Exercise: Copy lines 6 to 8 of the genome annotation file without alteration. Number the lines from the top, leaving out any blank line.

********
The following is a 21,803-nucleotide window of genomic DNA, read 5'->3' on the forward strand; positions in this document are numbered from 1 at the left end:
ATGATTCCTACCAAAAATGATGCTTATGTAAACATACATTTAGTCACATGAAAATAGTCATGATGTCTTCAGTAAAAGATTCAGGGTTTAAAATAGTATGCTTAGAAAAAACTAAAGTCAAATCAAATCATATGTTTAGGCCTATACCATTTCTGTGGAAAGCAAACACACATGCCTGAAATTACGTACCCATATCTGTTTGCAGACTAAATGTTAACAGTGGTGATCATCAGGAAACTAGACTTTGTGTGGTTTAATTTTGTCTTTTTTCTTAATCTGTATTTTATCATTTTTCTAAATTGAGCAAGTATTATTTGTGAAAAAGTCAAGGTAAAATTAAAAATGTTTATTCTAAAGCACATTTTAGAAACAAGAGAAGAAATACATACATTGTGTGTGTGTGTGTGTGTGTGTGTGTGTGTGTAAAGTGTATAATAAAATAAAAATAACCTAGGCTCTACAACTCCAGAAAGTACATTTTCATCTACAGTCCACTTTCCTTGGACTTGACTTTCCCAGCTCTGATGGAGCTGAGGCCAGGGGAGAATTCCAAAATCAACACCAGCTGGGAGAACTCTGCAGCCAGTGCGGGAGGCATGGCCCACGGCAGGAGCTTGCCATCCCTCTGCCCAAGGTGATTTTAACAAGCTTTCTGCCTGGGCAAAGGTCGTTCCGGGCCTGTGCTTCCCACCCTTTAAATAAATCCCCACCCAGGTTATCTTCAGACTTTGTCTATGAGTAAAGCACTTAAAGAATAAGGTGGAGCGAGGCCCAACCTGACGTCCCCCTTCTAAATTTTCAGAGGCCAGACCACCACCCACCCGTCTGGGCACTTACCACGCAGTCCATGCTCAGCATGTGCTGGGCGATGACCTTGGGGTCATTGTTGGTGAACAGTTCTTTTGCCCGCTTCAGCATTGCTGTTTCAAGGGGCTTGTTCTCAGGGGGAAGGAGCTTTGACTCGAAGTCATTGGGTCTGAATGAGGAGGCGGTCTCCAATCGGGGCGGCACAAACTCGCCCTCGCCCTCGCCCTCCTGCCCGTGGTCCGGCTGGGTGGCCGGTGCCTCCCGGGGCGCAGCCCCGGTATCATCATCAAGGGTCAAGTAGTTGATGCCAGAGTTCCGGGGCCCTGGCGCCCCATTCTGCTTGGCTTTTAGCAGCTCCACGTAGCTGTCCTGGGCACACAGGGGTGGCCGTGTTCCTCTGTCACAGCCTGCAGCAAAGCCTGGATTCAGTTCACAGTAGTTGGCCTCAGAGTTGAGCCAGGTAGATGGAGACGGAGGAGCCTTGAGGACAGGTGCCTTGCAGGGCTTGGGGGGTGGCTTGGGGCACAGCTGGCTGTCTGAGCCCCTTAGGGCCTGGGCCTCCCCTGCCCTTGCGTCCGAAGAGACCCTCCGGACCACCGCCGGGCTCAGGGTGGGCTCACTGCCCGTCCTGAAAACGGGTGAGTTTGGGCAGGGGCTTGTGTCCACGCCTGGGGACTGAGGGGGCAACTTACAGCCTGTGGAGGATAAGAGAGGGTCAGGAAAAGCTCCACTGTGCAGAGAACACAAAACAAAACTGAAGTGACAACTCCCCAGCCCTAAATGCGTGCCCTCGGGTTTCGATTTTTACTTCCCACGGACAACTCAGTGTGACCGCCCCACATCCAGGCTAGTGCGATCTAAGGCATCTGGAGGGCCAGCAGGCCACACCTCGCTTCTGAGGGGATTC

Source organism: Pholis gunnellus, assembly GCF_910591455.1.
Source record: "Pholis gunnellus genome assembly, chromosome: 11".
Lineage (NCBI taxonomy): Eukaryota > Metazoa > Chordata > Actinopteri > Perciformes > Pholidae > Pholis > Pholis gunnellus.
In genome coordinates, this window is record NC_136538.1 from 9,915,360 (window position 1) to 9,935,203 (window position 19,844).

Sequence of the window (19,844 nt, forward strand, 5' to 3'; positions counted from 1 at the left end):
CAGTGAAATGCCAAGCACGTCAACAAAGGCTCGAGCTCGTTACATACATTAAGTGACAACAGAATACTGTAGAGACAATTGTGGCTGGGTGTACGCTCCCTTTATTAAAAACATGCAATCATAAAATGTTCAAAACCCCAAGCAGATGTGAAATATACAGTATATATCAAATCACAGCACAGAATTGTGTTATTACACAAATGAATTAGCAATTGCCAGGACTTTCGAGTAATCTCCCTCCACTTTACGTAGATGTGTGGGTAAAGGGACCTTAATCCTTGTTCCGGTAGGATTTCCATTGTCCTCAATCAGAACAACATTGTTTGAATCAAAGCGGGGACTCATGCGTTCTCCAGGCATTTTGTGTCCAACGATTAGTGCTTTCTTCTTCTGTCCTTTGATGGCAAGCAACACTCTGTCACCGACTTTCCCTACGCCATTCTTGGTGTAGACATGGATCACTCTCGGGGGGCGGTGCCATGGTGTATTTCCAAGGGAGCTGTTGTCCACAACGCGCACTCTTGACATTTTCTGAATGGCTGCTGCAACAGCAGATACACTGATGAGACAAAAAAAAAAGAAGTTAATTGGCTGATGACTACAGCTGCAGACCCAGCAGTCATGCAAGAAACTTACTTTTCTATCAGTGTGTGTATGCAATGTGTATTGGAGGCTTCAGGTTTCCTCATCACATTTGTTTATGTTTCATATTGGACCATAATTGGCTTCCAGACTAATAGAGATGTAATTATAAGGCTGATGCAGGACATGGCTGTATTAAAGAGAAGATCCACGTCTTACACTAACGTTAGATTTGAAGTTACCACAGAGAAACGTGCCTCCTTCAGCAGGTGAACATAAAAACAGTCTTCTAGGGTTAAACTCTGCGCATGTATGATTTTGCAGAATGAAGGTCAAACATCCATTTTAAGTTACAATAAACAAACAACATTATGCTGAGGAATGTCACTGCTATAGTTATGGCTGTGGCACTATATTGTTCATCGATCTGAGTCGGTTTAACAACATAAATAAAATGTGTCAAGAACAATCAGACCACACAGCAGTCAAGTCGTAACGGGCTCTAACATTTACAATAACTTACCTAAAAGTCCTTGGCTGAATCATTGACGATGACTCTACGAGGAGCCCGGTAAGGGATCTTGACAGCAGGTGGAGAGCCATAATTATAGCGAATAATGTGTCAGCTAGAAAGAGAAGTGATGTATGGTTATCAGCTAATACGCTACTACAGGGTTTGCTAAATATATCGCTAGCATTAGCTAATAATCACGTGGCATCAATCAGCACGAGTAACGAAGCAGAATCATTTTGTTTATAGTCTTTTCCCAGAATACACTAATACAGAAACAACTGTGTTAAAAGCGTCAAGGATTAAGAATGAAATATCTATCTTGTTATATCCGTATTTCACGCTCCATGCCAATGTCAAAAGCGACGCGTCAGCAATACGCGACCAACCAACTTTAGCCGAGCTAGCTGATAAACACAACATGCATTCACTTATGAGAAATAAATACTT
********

In genome coordinates, this window is record NC_136538.1 from 9,915,360 (window position 1) to 9,935,203 (window position 19,844).

Sequence of the window (19,844 nt, forward strand, 5' to 3'; positions counted from 1 at the left end):
CAGTGAAATGCCAAGCACGTCAACAAAGGCTCGAGCTCGTTACATACATTAAGTGACAACAGAATACTGTAGAGACAATTGTGGCTGGGTGTACGCTCCCTTTATTAAAAACATGCAATCATAAAATGTTCAAAACCCCAAGCAGATGTGAAATATACAGTATATATCAAATCACAGCACAGAATTGTGTTATTACACAAATGAATTAGCAATTGCCAGGACTTTCGAGTAATCTCCCTCCACTTTACGTAGATGTGTGGGTAAAGGGACCTTAATCCTTGTTCCGGTAGGATTTCCATTGTCCTCAATCAGAACAACATTGTTTGAATCAAAGCGGGGACTCATGCGTTCTCCAGGCATTTTGTGTCCAACGATTAGTGCTTTCTTCTTCTGTCCTTTGATGGCAAGCAACACTCTGTCACCGACTTTCCCTACGCCATTCTTGGTGTAGACATGGATCACTCTCGGGGGGCGGTGCCATGGTGTATTTCCAAGGGAGCTGTTGTCCACAACGCGCACTCTTGACATTTTCTGAATGGCTGCTGCAACAGCAGATACACTGATGAGACAAAAAAAAAAGAAGTTAATTGGCTGATGACTACAGCTGCAGACCCAGCAGTCATGCAAGAAACTTACTTTTCTATCAGTGTGTGTATGCAATGTGTATTGGAGGCTTCAGGTTTCCTCATCACATTTGTTTATGTTTCATATTGGACCATAATTGGCTTCCAGACTAATAGAGATGTAATTATAAGGCTGATGCAGGACATGGCTGTATTAAAGAGAAGATCCACGTCTTACACTAACGTTAGATTTGAAGTTACCACAGAGAAACGTGCCTCCTTCAGCAGGTGAACATAAAAACAGTCTTCTAGGGTTAAACTCTGCGCATGTATGATTTTGCAGAATGAAGGTCAAACATCCATTTTAAGTTACAATAAACAAACAACATTATGCTGAGGAATGTCACTGCTATAGTTATGGCTGTGGCACTATATTGTTCATCGATCTGAGTCGGTTTAACAACATAAATAAAATGTGTCAAGAACAATCAGACCACACAGCAGTCAAGTCGTAACGGGCTCTAACATTTACAATAACTTACCTAAAAGTCCTTGGCTGAATCATTGACGATGACTCTACGAGGAGCCCGGTAAGGGATCTTGACAGCAGGTGGAGAGCCATAATTATAGCGAATAATGTGTCAGCTAGAAAGAGAAGTGATGTATGGTTATCAGCTAATACGCTACTACAGGGTTTGCTAAATATATCGCTAGCATTAGCTAATAATCACGTGGCATCAATCAGCACGAGTAACGAAGCAGAATCATTTTGTTTATAGTCTTTTCCCAGAATACACTAATACAGAAACAACTGTGTTAAAAGCGTCAAGGATTAAGAATGAAATATCTATCTTGTTATATCCGTATTTCACGCTCCATGCCAATGTCAAAAGCGACGCGTCAGCAATACGCGACCAACCAACTTTAGCCGAGCTAGCTGATAAACACAACATGCATTCACTTATGAGAAATAAATACTT